It has been eleven weeks since my father passed away. The phone calls and messages have stopped. No more flowers, cards and visits. In fact, life has returned to normal as if nothing happened. However, my father’s death did happen which caused a ripple effect of grief.
Life as I’ve known it before 6 April 2019 will never be the same again. Removing one person from a family unit which has always been a supportive structure; changes the entire dynamics. Although our family structure is not falling apart; the foundation has slight cracks. Perhaps those who don’t have that kind of unit won’t understand. (more…)
A peaceful death, an unexpected death, a tragic death – no matter how it occurs – dealing with the death of a loved one or friend remains extremely difficult. Guaranteed and unavoidable; yet it’s a subject that will also be unpleasant. It’s unpleasant because we fear the unknown. And when we fear something it makes us uncomfortable and anxious.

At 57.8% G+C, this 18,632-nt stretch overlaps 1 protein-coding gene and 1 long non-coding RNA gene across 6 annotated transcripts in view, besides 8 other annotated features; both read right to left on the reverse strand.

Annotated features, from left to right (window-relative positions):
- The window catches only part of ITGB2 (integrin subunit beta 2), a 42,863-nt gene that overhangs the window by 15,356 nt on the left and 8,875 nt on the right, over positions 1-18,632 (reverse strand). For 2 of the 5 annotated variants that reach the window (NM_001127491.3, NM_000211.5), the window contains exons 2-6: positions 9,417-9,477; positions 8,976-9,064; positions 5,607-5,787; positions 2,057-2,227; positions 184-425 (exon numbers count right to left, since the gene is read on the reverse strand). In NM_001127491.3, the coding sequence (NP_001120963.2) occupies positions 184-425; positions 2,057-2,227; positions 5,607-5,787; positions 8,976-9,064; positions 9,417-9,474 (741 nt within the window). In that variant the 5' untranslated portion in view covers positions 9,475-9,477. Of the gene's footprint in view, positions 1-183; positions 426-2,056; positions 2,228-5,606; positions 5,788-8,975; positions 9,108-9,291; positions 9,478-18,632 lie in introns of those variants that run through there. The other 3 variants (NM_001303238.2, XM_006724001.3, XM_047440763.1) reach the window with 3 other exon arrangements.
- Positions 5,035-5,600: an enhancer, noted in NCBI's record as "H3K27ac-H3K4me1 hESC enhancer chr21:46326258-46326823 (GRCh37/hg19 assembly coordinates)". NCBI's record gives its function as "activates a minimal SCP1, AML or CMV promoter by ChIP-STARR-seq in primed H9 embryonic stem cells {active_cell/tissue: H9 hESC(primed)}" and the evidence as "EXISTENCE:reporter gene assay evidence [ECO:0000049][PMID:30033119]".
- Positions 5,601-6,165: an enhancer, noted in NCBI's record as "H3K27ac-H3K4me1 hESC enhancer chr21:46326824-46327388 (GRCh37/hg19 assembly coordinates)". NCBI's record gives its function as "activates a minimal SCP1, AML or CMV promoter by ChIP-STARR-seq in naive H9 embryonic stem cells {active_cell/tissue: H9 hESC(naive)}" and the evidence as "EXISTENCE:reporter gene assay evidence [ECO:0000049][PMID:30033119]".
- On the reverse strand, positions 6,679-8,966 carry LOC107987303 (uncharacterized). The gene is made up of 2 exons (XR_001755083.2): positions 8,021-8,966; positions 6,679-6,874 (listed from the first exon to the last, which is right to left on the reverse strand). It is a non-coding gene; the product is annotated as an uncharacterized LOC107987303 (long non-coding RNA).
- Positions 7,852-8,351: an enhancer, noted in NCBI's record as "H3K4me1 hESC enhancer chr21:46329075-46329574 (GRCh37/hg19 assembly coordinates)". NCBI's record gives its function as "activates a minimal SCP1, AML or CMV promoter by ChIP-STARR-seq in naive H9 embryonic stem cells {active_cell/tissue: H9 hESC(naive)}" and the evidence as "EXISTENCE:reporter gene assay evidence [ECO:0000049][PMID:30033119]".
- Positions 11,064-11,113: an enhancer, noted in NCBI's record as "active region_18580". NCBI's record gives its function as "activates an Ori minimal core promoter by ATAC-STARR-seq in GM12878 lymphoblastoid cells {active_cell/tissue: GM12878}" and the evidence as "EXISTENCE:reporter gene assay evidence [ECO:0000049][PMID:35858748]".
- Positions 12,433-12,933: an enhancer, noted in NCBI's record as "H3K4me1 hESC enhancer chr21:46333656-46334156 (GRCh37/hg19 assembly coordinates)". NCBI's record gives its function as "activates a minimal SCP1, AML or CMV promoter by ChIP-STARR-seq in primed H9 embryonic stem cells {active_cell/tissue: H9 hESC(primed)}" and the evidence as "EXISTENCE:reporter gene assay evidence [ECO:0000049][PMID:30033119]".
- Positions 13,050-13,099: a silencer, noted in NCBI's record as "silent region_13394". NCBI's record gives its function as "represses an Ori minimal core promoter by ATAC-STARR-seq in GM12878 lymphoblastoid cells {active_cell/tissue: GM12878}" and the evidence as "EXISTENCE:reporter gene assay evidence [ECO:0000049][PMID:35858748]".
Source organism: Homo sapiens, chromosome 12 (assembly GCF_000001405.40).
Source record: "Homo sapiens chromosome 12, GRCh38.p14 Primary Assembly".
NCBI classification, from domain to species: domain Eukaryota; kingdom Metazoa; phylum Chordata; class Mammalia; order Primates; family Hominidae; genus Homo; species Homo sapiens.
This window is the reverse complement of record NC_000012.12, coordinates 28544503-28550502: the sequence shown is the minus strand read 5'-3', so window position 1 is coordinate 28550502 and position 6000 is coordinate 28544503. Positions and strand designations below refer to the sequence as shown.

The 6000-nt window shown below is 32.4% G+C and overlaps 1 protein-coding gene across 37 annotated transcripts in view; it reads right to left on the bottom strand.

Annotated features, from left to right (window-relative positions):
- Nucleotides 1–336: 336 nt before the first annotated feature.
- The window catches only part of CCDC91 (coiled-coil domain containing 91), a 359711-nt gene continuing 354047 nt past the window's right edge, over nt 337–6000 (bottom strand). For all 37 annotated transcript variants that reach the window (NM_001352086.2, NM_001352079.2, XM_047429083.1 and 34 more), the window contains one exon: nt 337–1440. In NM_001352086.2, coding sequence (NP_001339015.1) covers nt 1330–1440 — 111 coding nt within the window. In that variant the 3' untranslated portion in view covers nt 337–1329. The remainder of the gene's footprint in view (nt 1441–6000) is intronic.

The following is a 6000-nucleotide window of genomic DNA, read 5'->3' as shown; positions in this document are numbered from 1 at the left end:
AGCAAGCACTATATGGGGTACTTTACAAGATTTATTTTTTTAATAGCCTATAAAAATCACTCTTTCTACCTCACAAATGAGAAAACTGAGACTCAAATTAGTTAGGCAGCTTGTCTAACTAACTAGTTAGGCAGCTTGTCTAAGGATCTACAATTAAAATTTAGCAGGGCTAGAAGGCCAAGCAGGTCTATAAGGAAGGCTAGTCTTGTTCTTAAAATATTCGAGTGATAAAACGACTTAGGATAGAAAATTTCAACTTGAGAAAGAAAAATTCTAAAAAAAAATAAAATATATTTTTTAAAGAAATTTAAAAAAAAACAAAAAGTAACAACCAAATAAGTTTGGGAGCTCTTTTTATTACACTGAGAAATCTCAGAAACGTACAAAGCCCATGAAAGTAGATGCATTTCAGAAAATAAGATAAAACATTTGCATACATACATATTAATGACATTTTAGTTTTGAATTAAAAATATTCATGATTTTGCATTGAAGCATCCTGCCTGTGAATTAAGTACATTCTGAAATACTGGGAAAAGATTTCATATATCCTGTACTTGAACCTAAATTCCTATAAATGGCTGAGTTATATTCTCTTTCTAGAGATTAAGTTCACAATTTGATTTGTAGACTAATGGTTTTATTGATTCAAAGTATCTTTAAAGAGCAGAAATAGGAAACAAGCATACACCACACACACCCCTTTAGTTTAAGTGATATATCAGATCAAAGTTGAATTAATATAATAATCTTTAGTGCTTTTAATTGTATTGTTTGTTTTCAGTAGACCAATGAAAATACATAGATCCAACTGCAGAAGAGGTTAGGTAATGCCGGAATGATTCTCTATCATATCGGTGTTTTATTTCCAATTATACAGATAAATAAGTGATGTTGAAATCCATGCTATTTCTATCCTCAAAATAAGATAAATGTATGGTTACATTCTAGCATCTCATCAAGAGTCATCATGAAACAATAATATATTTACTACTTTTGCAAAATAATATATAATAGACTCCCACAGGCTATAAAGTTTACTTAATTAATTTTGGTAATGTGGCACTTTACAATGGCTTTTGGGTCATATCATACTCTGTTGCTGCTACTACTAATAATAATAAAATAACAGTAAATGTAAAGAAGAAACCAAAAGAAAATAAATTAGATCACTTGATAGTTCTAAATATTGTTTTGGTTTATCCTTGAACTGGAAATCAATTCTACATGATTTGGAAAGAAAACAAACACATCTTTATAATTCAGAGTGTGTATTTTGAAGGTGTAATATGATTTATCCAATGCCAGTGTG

This past week has been rough. With the death of six people I know within days from each other. Death made its appearance like a thief in the night in the middle of June.
All six (family, friends and acquaintances) who passed were frail, weak and had sick beds. They too feared death at some point in their lives but I believe in my heart that they were at peace with the fact that their final hour was close by. Some were able to converse and say what should happen when they die. And yes we as the surviving family and friends knew it was just a matter of time; we knew that death would release them from their suffering. During this time the family made to-do lists, updated necessary documentation and started making the necessary preparations should anything happen. They waited in anticipation. But ironically; the day when death came knocking we all remained physically and mentally unprepared.
This beckons the question. How do we as the surviving family and friends deal with death and grief.